- 1 of 2,177 SX’s Built in 1971
- Rebuilt 455ci V8 Engine
- 4-Speed Manual Transmission
- Factory Air-Conditioning
- AM/FM 8-Track Stereo
- Nicely Restored Condition
- Fantastic Period Colors
For 1970 and ‘71, the Hurst/Olds was suspended from production, leaving Oldsmobile with the 4-4-2 as their only performance machine. Not a bad car to have, but Olds wanted to offer customers more, so they introduced the Rallye 350 and the upscale SX, both using the same Cutlass Supreme body as the 4-4-2 in keeping with the overall mid-size performance theme. Whereas the Rallye 350 brought a sort of entry-level option to buyers, the SX tried to fill the shoes of the H/O as the “Gentlemen’s Hot Rod”, with luxury appointments, a roster of options, and of course the massive 455ci V8 under the hood. The SX fit the bill well, but it didn’t have the racy pizzazz the H/O brought to the program, although for some, that made it perfect. It was subtle, quiet, unassuming, and unexpected – in other words, very Oldsmobile. But, like the H/O, it could turn in ¼-mile specs that terrified cars half its weight. The SX muscles bulged beneath its casually conservative exterior with a 442-style scooped hood with stripes, Rallye Wheels, rear bumper with exhaust cutouts, and special ‘SX’ badging. The SX largely emphasized comfort over racy flash but it could move with the best of them. The interior was only slightly enhanced over the standard Cutlass Supreme, which is to say, unless you were a diehard Olds fan, it might go wholly unnoticed.
This one is very nicely equipped – it’s a convertible, which is cool, but it’s also got air conditioning, which is another nod to how Oldsmobile loved to treat their customers well. It has an AM/FM 8-track stereo system, a bench seat with a center armrest and high backrests, twin sport sideview mirrors, clock-in-tach, power steering and power brakes. A 4-speed manual transmission was a no-cost option that replaced the standard automatic transmission, and this car has the three-pedal row-your-own, which is an absolutely necessary feature for a lot of us. The interior is a very comfortable place to be, with wall-to-wall carpeting, pearlescent brown upholstery, wood applique on the dash and doors, a three-spoke wood-rim sport steering wheel, and acres of legroom. Outside, the car is finished in a medium copper-brown and the hood scoops feature golden-brown stripes – the whole scene is absolutely stunning! Where so many muscle cars are flashy, in-your-face ordeals screaming about how powerful and crazy they are, a muscle car like this one, exhibiting restraint and dignity all the while knowing full well it could mop the track with pretty much anything that challenges it, is really refreshing. Just 7,197 SXs were built in 1970, and 2,177 were built in 1971. All things told, the SX is a very rare car, and we can only imagine the number of convertibles is roughly only ¼ to 1/3 of overall production. Being a fully restored example, the interior on this one looks fabulous, the paint is gorgeous, the body seems to be without mentionable flaw. What’s not to love?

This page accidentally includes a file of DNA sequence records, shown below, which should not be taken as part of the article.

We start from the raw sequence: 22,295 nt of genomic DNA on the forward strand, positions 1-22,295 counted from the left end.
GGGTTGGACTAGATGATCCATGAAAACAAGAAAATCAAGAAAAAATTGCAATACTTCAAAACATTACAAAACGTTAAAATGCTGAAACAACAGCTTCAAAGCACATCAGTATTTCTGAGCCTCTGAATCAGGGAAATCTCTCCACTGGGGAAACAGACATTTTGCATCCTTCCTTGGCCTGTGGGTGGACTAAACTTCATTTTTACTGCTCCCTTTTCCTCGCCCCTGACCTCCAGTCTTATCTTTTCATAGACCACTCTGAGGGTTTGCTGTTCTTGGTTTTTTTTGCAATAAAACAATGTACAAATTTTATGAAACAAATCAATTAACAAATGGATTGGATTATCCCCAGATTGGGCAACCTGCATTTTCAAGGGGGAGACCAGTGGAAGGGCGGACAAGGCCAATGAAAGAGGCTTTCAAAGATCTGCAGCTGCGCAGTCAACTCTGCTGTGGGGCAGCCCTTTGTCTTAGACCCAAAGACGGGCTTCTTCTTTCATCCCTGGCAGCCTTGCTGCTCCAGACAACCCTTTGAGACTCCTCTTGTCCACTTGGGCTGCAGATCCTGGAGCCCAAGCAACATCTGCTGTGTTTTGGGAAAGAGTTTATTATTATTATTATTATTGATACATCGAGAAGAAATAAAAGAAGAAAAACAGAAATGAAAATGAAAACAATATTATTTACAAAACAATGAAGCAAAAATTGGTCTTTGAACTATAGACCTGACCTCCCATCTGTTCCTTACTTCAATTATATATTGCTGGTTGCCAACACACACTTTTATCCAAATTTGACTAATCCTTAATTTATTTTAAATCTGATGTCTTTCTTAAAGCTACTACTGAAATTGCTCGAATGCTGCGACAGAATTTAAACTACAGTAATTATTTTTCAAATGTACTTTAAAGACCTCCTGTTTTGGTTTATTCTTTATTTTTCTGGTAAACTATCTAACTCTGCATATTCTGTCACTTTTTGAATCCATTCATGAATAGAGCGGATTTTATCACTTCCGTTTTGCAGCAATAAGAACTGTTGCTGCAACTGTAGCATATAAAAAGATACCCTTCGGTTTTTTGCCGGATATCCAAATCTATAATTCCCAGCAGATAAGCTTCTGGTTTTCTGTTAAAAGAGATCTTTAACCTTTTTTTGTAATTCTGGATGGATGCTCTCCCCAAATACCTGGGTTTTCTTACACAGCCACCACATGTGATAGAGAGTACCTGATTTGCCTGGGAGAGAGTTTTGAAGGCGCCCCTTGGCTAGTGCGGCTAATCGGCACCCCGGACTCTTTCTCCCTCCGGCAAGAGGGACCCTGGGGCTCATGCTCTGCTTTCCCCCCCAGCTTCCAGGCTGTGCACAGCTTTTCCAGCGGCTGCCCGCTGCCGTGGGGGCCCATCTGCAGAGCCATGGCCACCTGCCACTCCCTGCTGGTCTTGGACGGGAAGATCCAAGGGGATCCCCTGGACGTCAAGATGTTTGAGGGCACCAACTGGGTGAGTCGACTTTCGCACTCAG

This car is presented well and looks to be in really nice condition. Trying to restore another one to this degree would likely cost quite a bit more and include headaches that accompany any restoration job. Why take the labor pains when you just want the baby? It’s a rare car that’s equipped with exceptional options, such as the color, 4-speed, and big block 455ci V8. It’s ready to rip apart the dragstrip and yet exudes the impression of a casual cruiser that a middle-aged executive might use to take his wife out to a posh restaurant for dinner. On top of that, it’s probably comfortable enough that she wouldn’t object, and she likely would have no idea that the handsome cruiser is actually a brown boulevard brawler. Based on comps, we say it’s fair market (maybe even well bought), and finding an SX is no easy task, let alone a droptop 4-speed. This car is a treasure!